Tips for Cooking Safety
Burn Prevention Week 2019 takes place February 3-9. It is a good time to think about how devastating these injuries can be and the simple steps we can all take to prevent an accident. Cooking is one of the leading causes of fires and burns, according to the National Fire Protection Agency. It is the number one cause of kitchen fires and over half of the individuals sustaining injuries in a home fire did so attempting to control it themselves.
Following some basic cooking safety tips from our Phoenix burn injury lawyers can help reduce your risk of injury from fires and hot cooking surfaces.
Start With an Ounce of Prevention
The best way to avoid burns is to prevent conditions in which they can occur.
- Only cook when you are awake and alert – not when you are drowsy, under the influence of alcohol, or taking medications that can make you sleepy.
- Prevent grease fires by keeping your cooking surfaces clean.
- When cooking, always wear short or form-fitting sleeves.
- Keep a pan lid next to you when you cook to avoid spills or overflow.
- Children under the age of five and adults over the age of 65 are at the highest risk for burns. Turn all pot handles toward the inside of the stovetop and away from a child’s reach.
- Always use microwave-safe containers when reheating food in the microwave.
- Always stay in the kitchen when preparing food, as unattended cooking surfaces are a high risk of fire.
- Always remain home while food is cooking, even if your food is just simmering on a stovetop.
- Allow all cooked food to cool for a few minutes before consuming.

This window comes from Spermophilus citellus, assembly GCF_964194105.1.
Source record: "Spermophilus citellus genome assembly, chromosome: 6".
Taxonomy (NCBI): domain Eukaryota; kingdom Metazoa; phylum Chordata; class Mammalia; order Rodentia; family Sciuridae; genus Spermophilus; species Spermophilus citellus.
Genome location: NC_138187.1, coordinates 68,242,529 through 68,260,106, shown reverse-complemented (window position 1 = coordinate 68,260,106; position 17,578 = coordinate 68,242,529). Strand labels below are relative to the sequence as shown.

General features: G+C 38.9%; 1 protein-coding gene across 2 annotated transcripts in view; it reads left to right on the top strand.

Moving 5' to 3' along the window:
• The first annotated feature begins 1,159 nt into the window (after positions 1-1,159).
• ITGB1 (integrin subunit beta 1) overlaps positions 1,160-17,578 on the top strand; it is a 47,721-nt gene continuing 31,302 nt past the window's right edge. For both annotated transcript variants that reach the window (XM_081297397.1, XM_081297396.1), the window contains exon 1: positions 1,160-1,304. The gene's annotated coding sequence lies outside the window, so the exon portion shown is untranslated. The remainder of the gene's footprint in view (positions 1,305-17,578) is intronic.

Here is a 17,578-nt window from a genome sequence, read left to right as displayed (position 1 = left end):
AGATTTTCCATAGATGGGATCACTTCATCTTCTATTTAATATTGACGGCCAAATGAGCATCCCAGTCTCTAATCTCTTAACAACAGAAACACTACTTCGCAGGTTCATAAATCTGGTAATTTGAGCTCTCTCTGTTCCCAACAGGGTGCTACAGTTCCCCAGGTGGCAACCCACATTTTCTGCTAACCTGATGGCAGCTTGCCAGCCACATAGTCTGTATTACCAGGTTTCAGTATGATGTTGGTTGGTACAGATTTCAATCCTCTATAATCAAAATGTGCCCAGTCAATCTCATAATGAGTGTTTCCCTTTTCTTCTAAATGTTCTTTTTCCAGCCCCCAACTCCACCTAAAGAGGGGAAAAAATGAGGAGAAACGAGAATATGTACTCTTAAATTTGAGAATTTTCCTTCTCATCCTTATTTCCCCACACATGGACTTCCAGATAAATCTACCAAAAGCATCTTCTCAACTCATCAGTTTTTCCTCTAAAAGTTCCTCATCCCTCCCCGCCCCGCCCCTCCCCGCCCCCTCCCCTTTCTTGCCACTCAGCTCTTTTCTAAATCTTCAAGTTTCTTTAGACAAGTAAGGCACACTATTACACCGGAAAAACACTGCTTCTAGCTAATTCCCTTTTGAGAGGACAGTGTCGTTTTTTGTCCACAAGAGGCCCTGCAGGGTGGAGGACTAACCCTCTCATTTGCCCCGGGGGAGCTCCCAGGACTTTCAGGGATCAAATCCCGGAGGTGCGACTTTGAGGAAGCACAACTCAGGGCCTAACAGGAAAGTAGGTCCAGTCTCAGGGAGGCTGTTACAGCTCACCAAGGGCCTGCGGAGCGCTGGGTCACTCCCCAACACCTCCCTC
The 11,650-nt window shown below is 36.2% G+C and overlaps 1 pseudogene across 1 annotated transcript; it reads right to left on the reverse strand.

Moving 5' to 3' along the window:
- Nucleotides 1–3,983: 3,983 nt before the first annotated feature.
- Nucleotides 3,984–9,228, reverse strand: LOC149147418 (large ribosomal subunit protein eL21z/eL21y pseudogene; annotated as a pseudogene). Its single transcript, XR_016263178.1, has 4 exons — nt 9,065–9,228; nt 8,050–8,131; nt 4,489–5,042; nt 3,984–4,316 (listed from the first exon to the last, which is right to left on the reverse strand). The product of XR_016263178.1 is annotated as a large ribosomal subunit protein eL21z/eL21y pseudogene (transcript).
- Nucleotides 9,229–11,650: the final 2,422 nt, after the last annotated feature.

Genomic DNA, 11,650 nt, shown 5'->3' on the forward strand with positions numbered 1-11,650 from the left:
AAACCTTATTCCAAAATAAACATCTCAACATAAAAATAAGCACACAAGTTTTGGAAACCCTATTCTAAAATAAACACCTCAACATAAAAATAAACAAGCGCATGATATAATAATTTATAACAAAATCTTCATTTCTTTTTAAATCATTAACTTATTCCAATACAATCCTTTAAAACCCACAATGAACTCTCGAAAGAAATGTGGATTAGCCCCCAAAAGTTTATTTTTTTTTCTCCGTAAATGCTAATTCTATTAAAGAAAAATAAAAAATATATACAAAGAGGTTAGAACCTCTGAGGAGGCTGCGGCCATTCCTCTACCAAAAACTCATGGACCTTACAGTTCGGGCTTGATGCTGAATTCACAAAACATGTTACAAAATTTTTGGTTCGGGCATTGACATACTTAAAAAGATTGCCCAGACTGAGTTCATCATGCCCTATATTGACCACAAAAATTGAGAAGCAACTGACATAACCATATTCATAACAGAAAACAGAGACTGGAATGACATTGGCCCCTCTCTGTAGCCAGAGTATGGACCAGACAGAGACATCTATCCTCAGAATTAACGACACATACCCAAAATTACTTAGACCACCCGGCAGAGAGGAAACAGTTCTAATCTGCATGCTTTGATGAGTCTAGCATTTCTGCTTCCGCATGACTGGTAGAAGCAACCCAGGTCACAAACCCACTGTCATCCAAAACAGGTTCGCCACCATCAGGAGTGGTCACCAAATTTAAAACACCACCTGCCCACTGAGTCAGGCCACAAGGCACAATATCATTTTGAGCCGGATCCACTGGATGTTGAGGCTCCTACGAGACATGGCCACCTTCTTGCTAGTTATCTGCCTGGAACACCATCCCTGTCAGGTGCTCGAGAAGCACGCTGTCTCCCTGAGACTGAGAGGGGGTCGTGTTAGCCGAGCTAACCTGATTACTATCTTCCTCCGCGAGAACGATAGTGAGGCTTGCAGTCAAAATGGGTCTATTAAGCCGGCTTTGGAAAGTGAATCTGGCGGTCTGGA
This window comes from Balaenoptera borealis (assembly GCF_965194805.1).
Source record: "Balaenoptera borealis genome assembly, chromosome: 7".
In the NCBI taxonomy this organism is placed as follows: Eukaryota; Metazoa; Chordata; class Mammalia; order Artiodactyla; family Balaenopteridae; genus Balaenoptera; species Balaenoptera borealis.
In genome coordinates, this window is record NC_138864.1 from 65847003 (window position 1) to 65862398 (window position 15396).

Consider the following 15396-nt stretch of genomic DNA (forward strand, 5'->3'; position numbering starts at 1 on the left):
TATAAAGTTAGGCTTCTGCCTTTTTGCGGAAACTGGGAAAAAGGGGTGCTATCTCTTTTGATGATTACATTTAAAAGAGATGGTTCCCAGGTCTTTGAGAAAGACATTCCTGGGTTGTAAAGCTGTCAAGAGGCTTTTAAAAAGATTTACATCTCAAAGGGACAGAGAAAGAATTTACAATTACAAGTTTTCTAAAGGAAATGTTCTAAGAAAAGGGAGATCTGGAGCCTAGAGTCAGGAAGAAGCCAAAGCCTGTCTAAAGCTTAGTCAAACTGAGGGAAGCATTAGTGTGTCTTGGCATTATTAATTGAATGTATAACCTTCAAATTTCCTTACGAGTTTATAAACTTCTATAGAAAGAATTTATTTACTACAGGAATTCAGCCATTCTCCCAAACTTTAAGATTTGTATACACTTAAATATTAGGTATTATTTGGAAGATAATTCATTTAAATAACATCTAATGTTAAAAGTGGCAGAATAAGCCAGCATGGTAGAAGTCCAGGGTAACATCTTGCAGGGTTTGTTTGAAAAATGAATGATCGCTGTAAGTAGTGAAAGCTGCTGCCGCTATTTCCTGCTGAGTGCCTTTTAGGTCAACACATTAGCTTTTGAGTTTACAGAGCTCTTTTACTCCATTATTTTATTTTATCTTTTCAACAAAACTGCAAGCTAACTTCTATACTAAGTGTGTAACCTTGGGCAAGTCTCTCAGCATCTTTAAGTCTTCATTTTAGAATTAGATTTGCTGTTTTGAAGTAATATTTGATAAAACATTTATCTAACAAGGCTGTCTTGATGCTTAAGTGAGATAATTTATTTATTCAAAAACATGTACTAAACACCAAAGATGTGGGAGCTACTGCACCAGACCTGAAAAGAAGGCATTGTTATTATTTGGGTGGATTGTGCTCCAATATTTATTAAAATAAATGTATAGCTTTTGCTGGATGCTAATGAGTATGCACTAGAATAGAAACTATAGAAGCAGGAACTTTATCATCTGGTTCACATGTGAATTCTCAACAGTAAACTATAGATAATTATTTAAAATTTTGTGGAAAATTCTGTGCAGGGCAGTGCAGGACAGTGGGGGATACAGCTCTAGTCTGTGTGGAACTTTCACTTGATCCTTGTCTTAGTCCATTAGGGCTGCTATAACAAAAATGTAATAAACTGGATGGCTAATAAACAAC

- Always have a dry hot pad handy.
- After cooking, make sure all burners and other kitchen appliances are off.
Handle Fires Safely When They Occur
Despite the best prevention efforts, kitchen fires can occur. Knowing how to handle a fire in the kitchen can help prevent serious injury.
- Cover any fires in a pan with its lid or a cookies sheet, as this keeps the fire from getting the oxygen it needs to continue. Never attempt to grab the pan and take it outside, as they can cause severe burns. Leave the fire covered until the pan is cool.
- Turn off all the heat sources. Between the lid and lack of heat, a fire should ideally put itself out. Do not use water on a kitchen fire, as grease can cause hot liquids to splatter and cause serious injury.
- If the fire is in the oven or microwave, keep the door shut and turn the unit off. Keep all doors closed until the fire subsides and the inside is cool.
- If a kitchen fire spreads or gets out of control, do not attempt to fight it yourself. Call 911, go outside and wait for help.
Take Special Precautions While Frying
Grease fires present a serious danger of burns and can easily get out of control. Adding water to them can cause scalds and serious injury.
- Always remain in the kitchen while frying food.
- If the oil begins to smoke or smell, turn off the stovetop and carefully remove the food from the heat source.
- When heating oil, bring it to temperature slowly to avoid splattering.
- Add foods to oil gently and ensure they are completely dry.
- Always keep a pan lid next to you in case of fire, as the only way to control a grease fire is to smother it.
Cooking can lead to serious injury, but burns are largely preventable. Observe these tips to maximize your family’s safety in the kitchen and avoid fires in the kitchen.